Ahh but parish councils are filled with the interfering wire snipping for safety, turning power of sorts! Fortunatley next years "Prevention of damage by pests, parish councils and walkers act 2016" Will make it legal to humanely dispose of such types, but until then!

Coximus

  • Joined Aug 2014
Re: Temporary sheep fencing
« Reply #7 on: September 08, 2015, 09:58:56 pm »
Long story short along time ago back in the dark ages of 2011, the land was rented off to another sheep farmer who grazed it, and due to the field being long and thin (800m) with the footpath on the otherside of a hedge along most of this length, the hedge is low and broken in most places wiht many 2-3m gaps in. People often walk on both sides for the view and to let their dogs off into this field - so people developed somehwat a parkland usage mentality.

Prior to this it was usually cut for silage by previous tenants and occasional had horses or cattle in before that, but that stopped 15 or so years back when the fences gave in.

Anyway aparently the hoohaa over the electric fence etc means the landlord got ALOT of stick, nasty letters and petty time wasting, and has made clear he'd rather leave the land fallow than go through that - and I think that is understandable!

Porterlauren

  • Joined Apr 2014
Re: Temporary sheep fencing
« Reply #8 on: September 08, 2015, 10:54:09 pm »
Sounds like you might have more than the Parish council to worry about. . . . . walkers + dogs + sheep = hassle.

honeyend

  • Joined Oct 2011
Re: Temporary sheep fencing
« Reply #9 on: September 08, 2015, 11:04:48 pm »
When an electric fence borders a footpath you are supposed to put a sign of the fence every many metres along.http://www.screwfix.com/p/wolseley-electric-fencing-warning-signs-pack-of-10/7272F?kpid=7272F&cm_mmc=Google-_-Product%20Listing%20Ads-_-Sales%20Tracking-_-sales%20tracking%20url&cm_mmc=Google-_-Shopping%20-%20Landscaping%20and%20Outdoor-_-Shopping%20-%20Landscaping%20and%20Outdoor&gclid=Cj0KEQjwjrqvBRD6wf2fy-C61PIBEiQAUzKQTuNVA_XijNi29xhS4FItboYhptN-mm3Tn7ZQRxMxPGAaAq9z8P8HAQ&kpid=7272F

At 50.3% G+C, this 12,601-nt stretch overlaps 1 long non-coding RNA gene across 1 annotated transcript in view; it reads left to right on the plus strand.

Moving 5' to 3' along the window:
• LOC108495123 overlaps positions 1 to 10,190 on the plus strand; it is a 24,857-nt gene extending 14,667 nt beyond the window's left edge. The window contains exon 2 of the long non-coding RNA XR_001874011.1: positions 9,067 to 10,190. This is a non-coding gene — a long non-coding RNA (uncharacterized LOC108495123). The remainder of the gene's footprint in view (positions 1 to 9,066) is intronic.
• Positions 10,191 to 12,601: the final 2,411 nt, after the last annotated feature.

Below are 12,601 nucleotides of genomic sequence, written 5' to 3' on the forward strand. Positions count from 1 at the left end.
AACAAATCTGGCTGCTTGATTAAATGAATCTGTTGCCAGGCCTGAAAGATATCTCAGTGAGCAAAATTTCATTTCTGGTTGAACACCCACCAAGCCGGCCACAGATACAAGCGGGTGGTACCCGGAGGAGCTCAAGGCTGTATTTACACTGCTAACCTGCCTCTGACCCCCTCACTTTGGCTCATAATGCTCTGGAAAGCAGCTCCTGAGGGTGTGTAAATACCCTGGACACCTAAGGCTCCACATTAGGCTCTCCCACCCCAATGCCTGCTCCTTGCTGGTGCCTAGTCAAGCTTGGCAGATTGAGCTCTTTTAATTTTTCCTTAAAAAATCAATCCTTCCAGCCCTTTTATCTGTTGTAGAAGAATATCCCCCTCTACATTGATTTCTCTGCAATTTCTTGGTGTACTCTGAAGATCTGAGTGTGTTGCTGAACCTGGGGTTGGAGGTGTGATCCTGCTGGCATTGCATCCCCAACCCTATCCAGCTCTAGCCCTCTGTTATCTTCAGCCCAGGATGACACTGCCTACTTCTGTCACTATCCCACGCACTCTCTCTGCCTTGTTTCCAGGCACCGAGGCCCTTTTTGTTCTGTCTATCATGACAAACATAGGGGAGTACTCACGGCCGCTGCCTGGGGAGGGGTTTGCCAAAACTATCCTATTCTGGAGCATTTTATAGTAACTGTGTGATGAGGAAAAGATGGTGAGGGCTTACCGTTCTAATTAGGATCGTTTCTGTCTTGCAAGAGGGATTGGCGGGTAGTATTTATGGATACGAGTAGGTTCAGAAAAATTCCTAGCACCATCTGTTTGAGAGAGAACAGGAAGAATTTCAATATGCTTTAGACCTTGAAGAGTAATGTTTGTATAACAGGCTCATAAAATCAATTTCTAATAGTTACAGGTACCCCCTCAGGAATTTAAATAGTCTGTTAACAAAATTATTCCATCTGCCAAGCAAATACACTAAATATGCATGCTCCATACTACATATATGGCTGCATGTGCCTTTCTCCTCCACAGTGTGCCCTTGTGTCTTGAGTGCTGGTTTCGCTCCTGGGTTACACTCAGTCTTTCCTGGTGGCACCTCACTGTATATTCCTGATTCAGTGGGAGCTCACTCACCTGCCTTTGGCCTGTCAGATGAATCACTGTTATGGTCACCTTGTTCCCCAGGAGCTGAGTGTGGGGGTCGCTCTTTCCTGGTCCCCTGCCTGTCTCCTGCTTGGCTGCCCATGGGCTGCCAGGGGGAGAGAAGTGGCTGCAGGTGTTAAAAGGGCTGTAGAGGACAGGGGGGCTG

Near me farmers graze open fields, no fences at all and fence with temporary electric and the footpath crosses the field and they never have any trouble. I think some people think  its like being shocked by mains in the house.

Backinwellies

  • Global Moderator
  • Joined Sep 2012
  • Llandeilo Carmarthenshire
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Re: Temporary sheep fencing
« Reply #10 on: September 09, 2015, 07:12:03 am »
Sounds like you might have more than the Parish council to worry about. . . . . walkers + dogs + sheep = hassle.

I totally agree ..... you will need 6' high, high tensile me thinks .... to keep pests (both human and canine) out not your sheep in!
Linda

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Penninehillbilly

  • Joined Sep 2011
  • West Yorks
Re: Temporary sheep fencing
« Reply #11 on: September 09, 2015, 02:48:49 pm »
Sounds like it's time it was reclaimed, knock a few posts in the gaps, old lengths of wood across, nobody can object to electric fencing on the stock side of the fence, the longer public have access, the more rights they'll try and claim.
 
And please don't tar all PC's with the same brush, I'm sure all smallholders wouldn't want to be classed as mean and selfish (as I'm sure some are!). I'm proud to be a Parish Councillor and stand up for our parishioners rights, often calling on the local council to do their job maintaining things such as roads and footpaths for our, and our visitors safety.

Jon Feather

  • Joined Jun 2015
  • South West Cumbria
Re: Temporary sheep fencing
« Reply #12 on: September 09, 2015, 08:48:48 pm »
When we replaced 400m of stock fencing around the perimeter of our field last year I would have been glad for someone to take the old wire away. (now I'm glad they didnt because we will use some of it to split the field into 2 or 3).

Have you thought of contacting fencing contractors or local farmer to see if they are taking down old stock fences.  They might be glad for you to take the old wire.  Cheaper than buying new if all you want is a pro-tem measure.

bazzais

  • Joined Jan 2010
    • Allt Y Coed Farm and Campsite
Re: Temporary sheep fencing
« Reply #13 on: September 11, 2015, 12:50:22 pm »
debris netting for scaffolding is very cheap - also that plastic windbreak stuff from round roadworks.

Jon Feather

  • Joined Jun 2015
  • South West Cumbria
Re: Temporary sheep fencing
« Reply #14 on: September 11, 2015, 11:11:19 pm »
debris netting for scaffolding is very cheap - also that plastic windbreak stuff from round roadworks.

We use the same stuff around the veg beds to stop the wind and rabbits.  Great stuff.